Last year Porsche showed us the somewhat fascinating Renndienst Study as one of many ‘unseen’ concept cars that it discarded over the years, and now the German carmaker is showing us inside the futuristic looking van.
The concept car was conceived as a family-friendly six-seat MPV that was partially inspired by the VW T1 Renndienst (racing service) van that served Porsche’s factory racing team back in the day.
The Renndienst concept was created as a vision of a fully autonomous, battery-powered vehicle that can still be driven and enjoyed when the mood strikes. For those occasions it was designed to have the feel of a true cockpit. However, with just one swivel, the driver’s seat can be rotated 180 degrees to face the other occupants in a lounge-like layout.
“We thought about how we could still give a distinctly Porsche flair to a passenger compartment that is so far removed from the classic sports-car interior. And how autonomous driving could be designed,” said chief designer Michael Mauer. “We don’t assume that our customers want to give up using a steering wheel”.
Another interesting aspect of the design is the asymmetrical window layout, in which one side is closed off to create a ‘protective’ capsule-like space where passengers can retreat to. The other side has a large window bank for an unobstructed view outside. The front-row passengers sit in ergonomically shaped bucket seats positioned on either side of the driver’s seat, but further back, and they have a clear view of the road ahead and of their individual dashboard screens. The back section takes the form of a bench seat with curved sides that allows for lounge-like seating angles designed to enable talking, relaxing and working. The designers also sought to create the best possible balance between the analogue and digital worlds, and although the cabin is packed with screens, the driver also has access to traditional haptic buttons as this is ultimately best for driver concentration.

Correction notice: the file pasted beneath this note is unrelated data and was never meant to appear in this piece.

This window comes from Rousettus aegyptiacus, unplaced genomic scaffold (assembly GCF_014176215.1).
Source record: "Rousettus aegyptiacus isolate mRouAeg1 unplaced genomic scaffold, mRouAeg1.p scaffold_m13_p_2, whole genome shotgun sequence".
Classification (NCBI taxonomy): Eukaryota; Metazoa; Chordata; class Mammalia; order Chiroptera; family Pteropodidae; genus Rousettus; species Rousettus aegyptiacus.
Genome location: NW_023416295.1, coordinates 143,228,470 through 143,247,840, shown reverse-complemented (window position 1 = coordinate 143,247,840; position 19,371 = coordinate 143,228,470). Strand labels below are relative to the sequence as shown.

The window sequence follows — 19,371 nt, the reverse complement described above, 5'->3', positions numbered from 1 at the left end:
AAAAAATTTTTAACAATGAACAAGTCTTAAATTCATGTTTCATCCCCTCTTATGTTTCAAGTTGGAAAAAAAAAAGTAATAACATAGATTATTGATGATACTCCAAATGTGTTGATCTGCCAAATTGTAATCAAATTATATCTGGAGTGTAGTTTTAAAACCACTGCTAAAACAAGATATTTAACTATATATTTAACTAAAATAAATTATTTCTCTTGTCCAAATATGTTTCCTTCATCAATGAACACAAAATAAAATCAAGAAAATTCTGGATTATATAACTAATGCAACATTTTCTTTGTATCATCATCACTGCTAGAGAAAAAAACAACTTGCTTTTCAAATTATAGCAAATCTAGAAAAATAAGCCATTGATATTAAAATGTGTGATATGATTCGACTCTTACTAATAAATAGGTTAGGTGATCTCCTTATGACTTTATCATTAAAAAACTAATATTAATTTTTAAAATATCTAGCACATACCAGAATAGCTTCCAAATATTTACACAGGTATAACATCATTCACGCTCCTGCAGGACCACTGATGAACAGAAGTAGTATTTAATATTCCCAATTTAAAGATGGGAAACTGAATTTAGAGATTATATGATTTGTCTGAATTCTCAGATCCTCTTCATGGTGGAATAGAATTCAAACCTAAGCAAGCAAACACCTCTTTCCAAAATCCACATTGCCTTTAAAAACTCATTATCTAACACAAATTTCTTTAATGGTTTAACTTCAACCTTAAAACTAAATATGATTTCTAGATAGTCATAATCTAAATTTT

Director of user experience design, Ivo van Hulten, is tasked with understanding the ‘smartphone generation’ clientele of the future, and he is constantly exploring the different possibilities for the interior of the future.
“In the past, the hunger for something new was satisfied with the purchase of the product. Today, many young people are no longer just fascinated by the aesthetics of a product, but by the opportunities it offers them,” van Halten said. “The questions are: Is the interior modular enough to adapt to changing circumstances even a few years after purchase? Will I be able to run updates remotely and around the clock? We are building on an impressive brand history with the UX department – and are boldly looking far into the future.”
That’s not to say that we’re going to see a self-driving MPV in Porsche showrooms any time soon, but you can be sure that some of the innovative cabin solutions that are being explored behind the scenes, with concepts such as the Renndienst, will find their way into future products.